Tuesday, January 14, 2020

Mold Remediation Training 16 hours in May, 2020 at the University of Minnesota

I will be helping to teach the 16 hour mold remediation Training offered through the University of Minnesota through the Midwest Consortium for Hazardous Waste Worker Training on Tuesday May 5th through Wednesday May 6th, 2020.

Course Location: 
University Office Plaza, 2221 University Ave SE, Suite 114, Minneapolis, MN 55414

The course covers mold health effects, investigation and mold remediation. We've offered this course for several years and have had very good feedback on the course material. Mike Buck from University Health and Safety and Sean Gabor from the University of Minnesota Hazardous Materials group will also be teaching part of the course. 

Monday, December 30, 2019

More blueberry Botrytis

Botrytis spp. growing on blueberries left in a refrigerator - N. Carlson

As I came back from Christmas break, I found some left over blueberries in the refrigerator at work. A few of the blueberries had fungal growth.  Upon microscopic examination at 400x it turned out to be Botrytis spp. The name originates from the Greek term botrys which means grape. It is  combined with the Latin itis which means disease (ref: wikipedia Botrytis etymology). This is an excellent name as under the microscope the conidia are clustered like grapes on the conidiophore.

Photomicrograph of conidia and condiophore of Botrytis spp. 400x  N. Carlson

Conidiophore showing the attachment points for conidia of Botrytis spp.  - 400x N. Carlson

Wednesday, December 18, 2019

Photographs of Minnesota Wildlife by N. G. Carlson

This past spring and summer, I took photographs of wildlife at Silverwood Park and Long Lake Regional Park north of Minneapolis and St. Paul, Minnesota. Other locations were outside the Bell Museum of Natural History, near my residence and at a woods north of the Twin Cities metro area. 

Spending time in nature during weekday mornings and on weekends made the spring, summer, and fall a wonderful experience. In the book you will meet Scruffy and Blue two Great Blue Herons who glided from one fishing spot to another stopping long enough for me to watch them groom themselves and patiently fish. 

A doe and the fawn on the cover of the book surprised me more than once on my morning walks. The wood duck and hooded merganser families spent time with each other raising their ducklings together. Turtles played tag under water and covered up the available logs on cool sunny days.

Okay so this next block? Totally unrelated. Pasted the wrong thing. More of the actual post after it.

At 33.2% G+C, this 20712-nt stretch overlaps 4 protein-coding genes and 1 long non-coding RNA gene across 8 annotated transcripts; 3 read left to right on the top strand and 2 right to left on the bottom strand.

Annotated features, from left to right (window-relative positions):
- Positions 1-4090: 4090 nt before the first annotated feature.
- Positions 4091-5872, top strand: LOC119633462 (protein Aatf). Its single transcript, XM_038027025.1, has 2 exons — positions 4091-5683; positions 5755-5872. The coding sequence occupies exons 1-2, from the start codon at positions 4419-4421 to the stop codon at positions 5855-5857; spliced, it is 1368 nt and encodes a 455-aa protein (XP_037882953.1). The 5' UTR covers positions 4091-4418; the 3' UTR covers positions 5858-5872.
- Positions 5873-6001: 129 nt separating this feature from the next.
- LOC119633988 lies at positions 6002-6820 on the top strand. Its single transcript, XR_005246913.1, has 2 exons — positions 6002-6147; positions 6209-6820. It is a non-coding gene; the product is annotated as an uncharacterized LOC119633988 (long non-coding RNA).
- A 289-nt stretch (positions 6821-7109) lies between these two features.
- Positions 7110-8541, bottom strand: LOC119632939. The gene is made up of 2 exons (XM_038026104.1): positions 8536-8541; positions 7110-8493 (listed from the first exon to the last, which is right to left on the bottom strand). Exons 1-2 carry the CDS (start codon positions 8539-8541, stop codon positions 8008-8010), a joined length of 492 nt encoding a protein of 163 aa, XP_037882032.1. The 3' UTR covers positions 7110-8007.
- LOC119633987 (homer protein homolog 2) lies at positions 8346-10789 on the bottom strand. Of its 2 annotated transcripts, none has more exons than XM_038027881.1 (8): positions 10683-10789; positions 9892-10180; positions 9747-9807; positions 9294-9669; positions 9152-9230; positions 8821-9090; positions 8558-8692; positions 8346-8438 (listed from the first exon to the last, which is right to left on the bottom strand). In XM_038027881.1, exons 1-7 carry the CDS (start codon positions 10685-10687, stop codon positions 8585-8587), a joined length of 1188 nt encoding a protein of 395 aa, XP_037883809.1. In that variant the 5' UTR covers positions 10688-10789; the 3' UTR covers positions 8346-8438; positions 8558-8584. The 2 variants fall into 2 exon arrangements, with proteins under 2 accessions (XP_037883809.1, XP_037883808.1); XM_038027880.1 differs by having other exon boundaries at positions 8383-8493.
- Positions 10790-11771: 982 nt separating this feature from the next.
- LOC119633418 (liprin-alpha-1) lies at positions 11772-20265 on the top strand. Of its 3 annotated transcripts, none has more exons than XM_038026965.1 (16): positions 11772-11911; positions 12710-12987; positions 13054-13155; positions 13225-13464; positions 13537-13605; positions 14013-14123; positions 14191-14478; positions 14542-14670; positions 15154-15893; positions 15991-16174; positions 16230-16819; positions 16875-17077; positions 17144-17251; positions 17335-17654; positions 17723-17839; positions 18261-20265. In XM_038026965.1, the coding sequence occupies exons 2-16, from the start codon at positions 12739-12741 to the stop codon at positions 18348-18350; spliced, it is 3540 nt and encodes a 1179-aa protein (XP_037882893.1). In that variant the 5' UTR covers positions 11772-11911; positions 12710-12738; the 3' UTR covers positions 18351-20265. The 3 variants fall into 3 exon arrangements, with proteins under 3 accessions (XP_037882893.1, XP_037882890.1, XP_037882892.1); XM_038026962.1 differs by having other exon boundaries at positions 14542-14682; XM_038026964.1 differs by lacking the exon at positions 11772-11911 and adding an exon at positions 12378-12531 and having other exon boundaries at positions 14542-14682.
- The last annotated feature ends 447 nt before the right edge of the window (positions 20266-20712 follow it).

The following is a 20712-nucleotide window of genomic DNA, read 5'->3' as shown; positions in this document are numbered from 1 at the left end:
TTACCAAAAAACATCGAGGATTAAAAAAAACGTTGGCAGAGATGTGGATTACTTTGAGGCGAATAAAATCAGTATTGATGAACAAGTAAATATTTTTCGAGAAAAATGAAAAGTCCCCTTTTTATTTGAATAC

I enjoyed listening to the sounds of songbirds and the hammering of the woodpeckers. I watched bluebirds diving on the grass to pick up insects and the osprey fishing for sunfish. Butterflies, bees, and dragonflies enjoyed the flowers and time on the lake.   

Photographing the wildlife was a walking meditation and an opportunity to capture the beauty in nature. It was a chance to observe and enjoy the dance of life. The book, Photographs of Minnesota Wildlife is available from Amazon in a paperback and kindle version. 

I appreciate the support from the Silverwood Camera Club and my editors Betsy Salvatore and Tammy K. Smith. 

Cardinals 1 min. 15 sec.

Catbird - 36 seconds

Thursday, August 22, 2019

Biosecurity guide for livestock exhibitors - UMASH

The Upper Midwest Agriculture Safety and Health Center produced a video on six tips for biosecurity for youth livestock exhibitors.

6 Tricks of Biosecurity - 3.04 minutes

Minnesota School indoor air quality training in person and webinar

School Indoor Air Quality Training - Minnesota Department of Health

Public schools must have health and safety programs that comply with health, safety, and environmental regulations and best practices, including indoor air quality (IAQ) management. One best practice is that public schools have an IAQ Coordinator. This training will discuss the state’s best practices for school IAQ management.